From a gardener:
Mix grass seed with an equal amount of damp sand when planting on a windy day. It will not blow away as easy when you sprinkle it, and will stay in place once on the ground. Also, if you mix the seed with the damp sand a day in advance, it will get a head start on germination.
From a bartender:
If a customer asks you for a stiff drink but doesn’t want to pay the difference, place your finger over the hole on the back of the pour spout. By restricting the flow of air you are inhibiting the speed at which the liquor flows from the bottle, so you can make a big show of giving him a nice, long pour, all while serving him the same amount of alcohol.
From an office worker:
Here’s an easy way to label your soft drink when storing it in the company kitchen. Write your name on a thick rubber band and put it around your soda before putting it in the fridge; when you swap it out for a new one, just transfer the band. It’s a lot less hassle than a Post-it note or writing your name directly on the can every morning.
From a truck driver:
When backing a trailer, put your hand on the bottom of the steering wheel and remember this simple rule: the direction you move your hand is the direction that the back of the trailer moves.
From a busboy:
Occasionally a waiter will stack glasses when cleaning a table, nesting one inside another; if the outer glass is wet when this is done, the two may fuse together and become nearly impossible to separate. If all else fails, fill the inner glass with ice water and then place the outer glass in warm water. As the inner glass contracts and the outer glass expands, you can usually extract the inner glass with a slight twist.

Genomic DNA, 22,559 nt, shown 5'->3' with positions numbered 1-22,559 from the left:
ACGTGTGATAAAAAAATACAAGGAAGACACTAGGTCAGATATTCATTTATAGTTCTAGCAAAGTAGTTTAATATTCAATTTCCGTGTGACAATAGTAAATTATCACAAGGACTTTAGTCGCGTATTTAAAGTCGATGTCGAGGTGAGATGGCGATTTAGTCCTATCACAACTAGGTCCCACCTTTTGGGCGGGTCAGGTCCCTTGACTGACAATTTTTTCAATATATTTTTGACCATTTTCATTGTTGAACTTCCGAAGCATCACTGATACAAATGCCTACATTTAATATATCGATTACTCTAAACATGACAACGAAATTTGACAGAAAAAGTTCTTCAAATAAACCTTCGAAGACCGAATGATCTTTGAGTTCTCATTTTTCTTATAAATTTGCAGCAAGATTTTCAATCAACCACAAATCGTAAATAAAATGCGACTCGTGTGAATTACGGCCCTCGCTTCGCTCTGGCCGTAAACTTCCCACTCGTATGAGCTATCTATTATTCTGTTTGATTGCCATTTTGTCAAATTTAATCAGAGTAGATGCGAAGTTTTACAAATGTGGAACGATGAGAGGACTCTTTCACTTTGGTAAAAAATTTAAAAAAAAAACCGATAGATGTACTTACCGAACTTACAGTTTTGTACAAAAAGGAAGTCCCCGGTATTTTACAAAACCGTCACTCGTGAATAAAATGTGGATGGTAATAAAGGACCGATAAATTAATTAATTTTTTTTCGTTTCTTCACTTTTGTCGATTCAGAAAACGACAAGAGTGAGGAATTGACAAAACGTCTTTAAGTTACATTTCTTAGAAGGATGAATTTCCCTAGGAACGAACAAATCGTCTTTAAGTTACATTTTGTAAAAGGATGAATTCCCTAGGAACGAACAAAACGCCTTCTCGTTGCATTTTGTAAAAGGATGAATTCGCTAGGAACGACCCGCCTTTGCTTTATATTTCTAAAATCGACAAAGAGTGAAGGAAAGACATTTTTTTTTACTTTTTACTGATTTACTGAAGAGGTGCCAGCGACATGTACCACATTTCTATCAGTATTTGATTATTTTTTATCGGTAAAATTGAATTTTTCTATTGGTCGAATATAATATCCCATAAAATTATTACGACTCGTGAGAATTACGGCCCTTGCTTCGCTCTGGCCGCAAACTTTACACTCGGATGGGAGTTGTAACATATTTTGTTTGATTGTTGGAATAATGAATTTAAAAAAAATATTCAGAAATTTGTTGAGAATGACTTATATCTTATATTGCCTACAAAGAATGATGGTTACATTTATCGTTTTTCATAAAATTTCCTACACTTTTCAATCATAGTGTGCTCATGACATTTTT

From a delivery driver:
Plot your course ahead of time and make it a close to a circle as possible, so when you are done with your deliveries you are near the beginning of your route. Then, when driving the route, remember that it’s much faster to go clockwise instead of counter-clockwise, as you will have many more right-turns than left.
From a traveler:
If you’ve ever traveled, chances are you’ve lost/misplaced/forgotten your cell phone charger at some point. If you are at a hotel when you realize this, go to the front desk and ask if they have a spare. People forget their cell phone chargers all the time while traveling, and the hotel is likely to have an entire box of ‘left behinds.’ And, if you find one that fits your phone, they will almost always let you keep it.
From a programmer:
Don’t throw out that old mouse pad. Clean it off and keep it in the kitchen — you can use it as a jar opener for that occasional stubborn lid.